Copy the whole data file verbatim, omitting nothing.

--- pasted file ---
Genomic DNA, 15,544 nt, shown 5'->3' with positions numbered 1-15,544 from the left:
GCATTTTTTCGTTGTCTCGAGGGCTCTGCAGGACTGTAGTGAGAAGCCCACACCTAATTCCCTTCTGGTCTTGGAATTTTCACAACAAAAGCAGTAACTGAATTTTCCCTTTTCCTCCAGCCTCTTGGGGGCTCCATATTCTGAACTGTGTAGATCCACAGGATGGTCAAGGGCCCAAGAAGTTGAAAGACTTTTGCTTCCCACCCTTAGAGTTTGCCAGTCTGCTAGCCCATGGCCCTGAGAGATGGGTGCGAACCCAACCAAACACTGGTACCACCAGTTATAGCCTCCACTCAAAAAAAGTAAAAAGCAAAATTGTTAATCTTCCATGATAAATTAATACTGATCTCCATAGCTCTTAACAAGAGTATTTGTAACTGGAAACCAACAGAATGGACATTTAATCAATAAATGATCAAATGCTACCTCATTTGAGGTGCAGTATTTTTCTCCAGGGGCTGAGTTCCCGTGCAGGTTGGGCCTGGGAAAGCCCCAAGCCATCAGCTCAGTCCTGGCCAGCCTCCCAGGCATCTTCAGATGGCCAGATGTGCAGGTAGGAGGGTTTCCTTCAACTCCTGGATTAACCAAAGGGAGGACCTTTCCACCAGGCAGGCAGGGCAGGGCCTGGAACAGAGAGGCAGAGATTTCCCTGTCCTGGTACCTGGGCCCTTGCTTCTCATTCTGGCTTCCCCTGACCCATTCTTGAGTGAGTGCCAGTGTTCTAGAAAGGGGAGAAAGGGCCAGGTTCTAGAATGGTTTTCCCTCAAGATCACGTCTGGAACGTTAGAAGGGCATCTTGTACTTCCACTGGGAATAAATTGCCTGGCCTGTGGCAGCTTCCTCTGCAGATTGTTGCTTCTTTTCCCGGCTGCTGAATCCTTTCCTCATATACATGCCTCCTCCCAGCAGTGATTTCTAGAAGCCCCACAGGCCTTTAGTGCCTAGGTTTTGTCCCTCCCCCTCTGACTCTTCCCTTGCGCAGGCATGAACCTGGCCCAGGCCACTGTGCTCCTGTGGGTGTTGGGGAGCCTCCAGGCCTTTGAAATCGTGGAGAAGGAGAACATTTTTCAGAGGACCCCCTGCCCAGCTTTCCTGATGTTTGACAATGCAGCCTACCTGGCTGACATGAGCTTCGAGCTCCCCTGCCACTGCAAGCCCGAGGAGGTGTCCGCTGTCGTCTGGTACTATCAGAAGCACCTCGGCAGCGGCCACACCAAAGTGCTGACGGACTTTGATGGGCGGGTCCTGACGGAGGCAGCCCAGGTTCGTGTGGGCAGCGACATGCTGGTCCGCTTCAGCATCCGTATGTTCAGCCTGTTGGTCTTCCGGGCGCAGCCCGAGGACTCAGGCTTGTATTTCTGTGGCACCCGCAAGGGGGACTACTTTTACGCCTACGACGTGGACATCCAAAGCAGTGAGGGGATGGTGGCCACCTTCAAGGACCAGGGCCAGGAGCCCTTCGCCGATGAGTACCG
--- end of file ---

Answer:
Genomic DNA, 15,544 nt, shown 5'->3' with positions numbered 1-15,544 from the left:
GCATTTTTTCGTTGTCTCGAGGGCTCTGCAGGACTGTAGTGAGAAGCCCACACCTAATTCCCTTCTGGTCTTGGAATTTTCACAACAAAAGCAGTAACTGAATTTTCCCTTTTCCTCCAGCCTCTTGGGGGCTCCATATTCTGAACTGTGTAGATCCACAGGATGGTCAAGGGCCCAAGAAGTTGAAAGACTTTTGCTTCCCACCCTTAGAGTTTGCCAGTCTGCTAGCCCATGGCCCTGAGAGATGGGTGCGAACCCAACCAAACACTGGTACCACCAGTTATAGCCTCCACTCAAAAAAAGTAAAAAGCAAAATTGTTAATCTTCCATGATAAATTAATACTGATCTCCATAGCTCTTAACAAGAGTATTTGTAACTGGAAACCAACAGAATGGACATTTAATCAATAAATGATCAAATGCTACCTCATTTGAGGTGCAGTATTTTTCTCCAGGGGCTGAGTTCCCGTGCAGGTTGGGCCTGGGAAAGCCCCAAGCCATCAGCTCAGTCCTGGCCAGCCTCCCAGGCATCTTCAGATGGCCAGATGTGCAGGTAGGAGGGTTTCCTTCAACTCCTGGATTAACCAAAGGGAGGACCTTTCCACCAGGCAGGCAGGGCAGGGCCTGGAACAGAGAGGCAGAGATTTCCCTGTCCTGGTACCTGGGCCCTTGCTTCTCATTCTGGCTTCCCCTGACCCATTCTTGAGTGAGTGCCAGTGTTCTAGAAAGGGGAGAAAGGGCCAGGTTCTAGAATGGTTTTCCCTCAAGATCACGTCTGGAACGTTAGAAGGGCATCTTGTACTTCCACTGGGAATAAATTGCCTGGCCTGTGGCAGCTTCCTCTGCAGATTGTTGCTTCTTTTCCCGGCTGCTGAATCCTTTCCTCATATACATGCCTCCTCCCAGCAGTGATTTCTAGAAGCCCCACAGGCCTTTAGTGCCTAGGTTTTGTCCCTCCCCCTCTGACTCTTCCCTTGCGCAGGCATGAACCTGGCCCAGGCCACTGTGCTCCTGTGGGTGTTGGGGAGCCTCCAGGCCTTTGAAATCGTGGAGAAGGAGAACATTTTTCAGAGGACCCCCTGCCCAGCTTTCCTGATGTTTGACAATGCAGCCTACCTGGCTGACATGAGCTTCGAGCTCCCCTGCCACTGCAAGCCCGAGGAGGTGTCCGCTGTCGTCTGGTACTATCAGAAGCACCTCGGCAGCGGCCACACCAAAGTGCTGACGGACTTTGATGGGCGGGTCCTGACGGAGGCAGCCCAGGTTCGTGTGGGCAGCGACATGCTGGTCCGCTTCAGCATCCGTATGTTCAGCCTGTTGGTCTTCCGGGCGCAGCCCGAGGACTCAGGCTTGTATTTCTGTGGCACCCGCAAGGGGGACTACTTTTACGCCTACGACGTGGACATCCAAAGCAGTGAGGGGATGGTGGCCACCTTCAAGGACCAGGGCCAGGAGCCCTTCGCCGATGAGTACCG